These 43 GW of hydro-power capacity will be as follows: Louisiana, 0.4 GW; Texas, 18,5 GW (right now, Texas has no hydro-power storage, but plenty of wind power); New Mexico, 10.5 GW; Arizona 13.6 GW. In Addition, when the Transcontinental Aqueduct is fully built out, the Hoover dam can provide a true 2.2 GW hydro-power storage by pumping water back from Lake Mojave; a 3 billion dollar existing proposal is waiting to be realized once Lake Mead is saved.

The amount of installed hydroelectric power storage is:

U.S. operating hydroelectric pumped storage capacity

Most hydroelectric pumped storage was installed in the 70’s. Now natural gas plants provide most of the peak power. This aqueduct will double, triple the U.S. pumped peak storage if virtual peak storage is included. By being pumped from surplus wind and solar energy as well as nuclear energy it is true “Green power”. Some people like that.

What follows is a description of each leg of the aqueduct. Each leg except legs 9 and 10 ends in a dam, which holds enough water to make each leg free to operate to best use of available electricity and provide peak power on demand.

Leg 1: Atchafalaya river (Mississippi river bypass) to Aquilla lake, a distance of 360 miles.

Leg 2: Aquilla lake to Brad reservoir (to be built), a distance of 100 miles.

Leg 3: Brad reservoir to North of Baird dams. (to be constructed), a distance of 60 miles

Leg 4: North of Baird dams (to be constructed) to East of Sweetwater dam (to be built), a distance of 60 miles.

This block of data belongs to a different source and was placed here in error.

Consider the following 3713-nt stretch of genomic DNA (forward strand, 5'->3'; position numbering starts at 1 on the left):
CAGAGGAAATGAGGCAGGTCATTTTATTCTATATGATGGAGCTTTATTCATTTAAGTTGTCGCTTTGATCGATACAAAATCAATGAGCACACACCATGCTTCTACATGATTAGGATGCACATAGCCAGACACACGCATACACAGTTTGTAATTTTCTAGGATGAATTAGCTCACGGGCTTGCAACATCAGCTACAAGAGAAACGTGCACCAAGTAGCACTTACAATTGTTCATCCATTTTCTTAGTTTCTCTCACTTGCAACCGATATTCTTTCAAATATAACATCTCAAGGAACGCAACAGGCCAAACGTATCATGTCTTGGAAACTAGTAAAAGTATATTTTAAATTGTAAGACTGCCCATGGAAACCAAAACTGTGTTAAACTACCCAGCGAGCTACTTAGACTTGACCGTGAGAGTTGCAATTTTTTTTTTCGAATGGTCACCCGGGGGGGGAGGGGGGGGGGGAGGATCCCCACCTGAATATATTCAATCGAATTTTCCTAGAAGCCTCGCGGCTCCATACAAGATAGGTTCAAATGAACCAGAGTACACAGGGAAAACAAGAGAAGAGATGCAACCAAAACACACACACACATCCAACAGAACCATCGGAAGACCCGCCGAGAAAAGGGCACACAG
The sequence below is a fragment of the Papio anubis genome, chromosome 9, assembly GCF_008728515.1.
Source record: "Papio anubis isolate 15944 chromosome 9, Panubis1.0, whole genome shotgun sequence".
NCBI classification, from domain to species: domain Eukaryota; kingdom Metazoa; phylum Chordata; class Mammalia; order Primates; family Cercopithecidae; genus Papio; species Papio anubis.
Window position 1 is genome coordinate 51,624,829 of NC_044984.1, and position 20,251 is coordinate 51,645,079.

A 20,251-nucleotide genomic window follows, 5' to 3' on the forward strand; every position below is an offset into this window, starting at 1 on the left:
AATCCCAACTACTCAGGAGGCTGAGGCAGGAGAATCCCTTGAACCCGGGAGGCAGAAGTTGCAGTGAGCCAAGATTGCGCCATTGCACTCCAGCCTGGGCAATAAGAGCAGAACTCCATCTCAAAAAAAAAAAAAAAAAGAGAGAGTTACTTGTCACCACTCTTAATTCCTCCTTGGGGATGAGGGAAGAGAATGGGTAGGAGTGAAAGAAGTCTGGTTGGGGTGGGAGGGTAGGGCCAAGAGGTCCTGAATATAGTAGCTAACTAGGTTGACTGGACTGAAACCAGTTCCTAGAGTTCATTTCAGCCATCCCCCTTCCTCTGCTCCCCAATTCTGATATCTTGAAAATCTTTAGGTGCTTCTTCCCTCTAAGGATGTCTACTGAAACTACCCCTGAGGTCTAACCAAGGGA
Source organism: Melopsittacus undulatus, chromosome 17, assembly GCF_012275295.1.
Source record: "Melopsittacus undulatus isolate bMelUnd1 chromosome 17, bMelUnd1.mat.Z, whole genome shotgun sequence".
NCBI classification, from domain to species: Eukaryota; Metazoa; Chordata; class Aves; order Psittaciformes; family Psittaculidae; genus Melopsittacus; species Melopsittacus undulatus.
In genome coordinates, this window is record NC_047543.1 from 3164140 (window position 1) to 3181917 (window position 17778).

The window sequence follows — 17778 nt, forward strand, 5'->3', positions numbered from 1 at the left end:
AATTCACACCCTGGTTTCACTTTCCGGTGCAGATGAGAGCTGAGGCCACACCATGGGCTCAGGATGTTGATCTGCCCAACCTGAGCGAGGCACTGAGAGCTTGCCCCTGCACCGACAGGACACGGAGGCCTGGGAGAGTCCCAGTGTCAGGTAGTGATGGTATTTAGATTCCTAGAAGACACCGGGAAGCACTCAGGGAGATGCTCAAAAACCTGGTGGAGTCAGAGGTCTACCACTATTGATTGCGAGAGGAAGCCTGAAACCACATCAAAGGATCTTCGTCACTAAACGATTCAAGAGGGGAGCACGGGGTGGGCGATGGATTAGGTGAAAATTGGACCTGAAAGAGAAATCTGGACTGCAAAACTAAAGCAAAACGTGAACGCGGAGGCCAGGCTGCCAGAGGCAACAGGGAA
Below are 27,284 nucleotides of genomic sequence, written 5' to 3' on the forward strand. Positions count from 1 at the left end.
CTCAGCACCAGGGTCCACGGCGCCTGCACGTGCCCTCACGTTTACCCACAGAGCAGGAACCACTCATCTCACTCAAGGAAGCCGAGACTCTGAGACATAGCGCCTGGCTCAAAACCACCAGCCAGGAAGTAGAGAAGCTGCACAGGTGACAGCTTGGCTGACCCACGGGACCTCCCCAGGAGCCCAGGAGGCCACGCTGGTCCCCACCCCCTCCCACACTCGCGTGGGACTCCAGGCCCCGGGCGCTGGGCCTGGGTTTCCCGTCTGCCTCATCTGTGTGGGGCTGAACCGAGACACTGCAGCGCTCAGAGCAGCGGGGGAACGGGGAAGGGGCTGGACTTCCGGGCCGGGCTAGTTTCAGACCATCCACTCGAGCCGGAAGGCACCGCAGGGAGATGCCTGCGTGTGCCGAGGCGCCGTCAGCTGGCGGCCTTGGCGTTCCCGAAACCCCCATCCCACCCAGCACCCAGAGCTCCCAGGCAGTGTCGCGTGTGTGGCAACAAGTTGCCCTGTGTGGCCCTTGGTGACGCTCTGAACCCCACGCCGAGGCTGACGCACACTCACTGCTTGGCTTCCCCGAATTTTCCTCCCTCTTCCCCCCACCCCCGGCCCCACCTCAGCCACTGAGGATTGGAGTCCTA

Leg 5: East of Sweetwater dam (to be constructed) to Grassland Canyon Lake (to be made), a distance of 50 miles.

Leg 6: Grassland Canyon Lake (to be made) to White Oaks Canyon Lake (to be made), a distance of 110 miles.

Leg 7: White Oaks Canyon Lake (to be made) to the Arch Lewis Canyon Lake via a 20 mile tunnel under the Guadaloupe Mountains in New Mexico.

Leg 8: Arch Lewis Canyon Lake to Martin Tank Lake, a distance of 50 miles.

Leg 9: Martin Tank Lake to Poppy Canyon Reservoir, a distance of 210 miles.

Leg 10: The Poppy Canyon Upper and Lower Reservoir. A Hydro-power storage peak power plant.

Leg 10, alternate solution: Poppy Canyon Reservoir to Cove Tank Reservoir, a distance of 13 miles.

Leg 11: Poppy Canyon Reservoir to San Carlos Lake, a distance of 80 miles.

Leg 12: San Carlos Lake to the Colorado river following the Gila river, a distance of 280 miles.